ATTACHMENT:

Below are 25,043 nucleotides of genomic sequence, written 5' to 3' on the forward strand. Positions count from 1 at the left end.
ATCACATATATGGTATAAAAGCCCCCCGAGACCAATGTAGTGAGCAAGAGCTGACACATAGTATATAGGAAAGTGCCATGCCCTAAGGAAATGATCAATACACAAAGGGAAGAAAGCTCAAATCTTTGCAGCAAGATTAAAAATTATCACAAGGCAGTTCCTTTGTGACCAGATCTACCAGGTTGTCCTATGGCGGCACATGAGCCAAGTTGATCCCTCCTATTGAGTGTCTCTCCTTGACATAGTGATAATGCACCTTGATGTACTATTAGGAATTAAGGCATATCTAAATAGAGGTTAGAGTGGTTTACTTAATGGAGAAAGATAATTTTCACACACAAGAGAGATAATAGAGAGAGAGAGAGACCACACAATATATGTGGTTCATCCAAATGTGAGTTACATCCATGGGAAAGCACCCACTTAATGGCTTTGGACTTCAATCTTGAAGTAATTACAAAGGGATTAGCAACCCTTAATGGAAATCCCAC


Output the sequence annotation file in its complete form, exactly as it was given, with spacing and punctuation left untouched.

Below are 25,043 nucleotides of genomic sequence, written 5' to 3' on the forward strand. Positions count from 1 at the left end.
ATCACATATATGGTATAAAAGCCCCCCGAGACCAATGTAGTGAGCAAGAGCTGACACATAGTATATAGGAAAGTGCCATGCCCTAAGGAAATGATCAATACACAAAGGGAAGAAAGCTCAAATCTTTGCAGCAAGATTAAAAATTATCACAAGGCAGTTCCTTTGTGACCAGATCTACCAGGTTGTCCTATGGCGGCACATGAGCCAAGTTGATCCCTCCTATTGAGTGTCTCTCCTTGACATAGTGATAATGCACCTTGATGTACTATTAGGAATTAAGGCATATCTAAATAGAGGTTAGAGTGGTTTACTTAATGGAGAAAGATAATTTTCACACACAAGAGAGATAATAGAGAGAGAGAGAGACCACACAATATATGTGGTTCATCCAAATGTGAGTTACATCCATGGGAAAGCACCCACTTAATGGCTTTGGACTTCAATCTTGAAGTAATTACAAAGGGATTAGCAACCCTTAATGGAAATCCCAC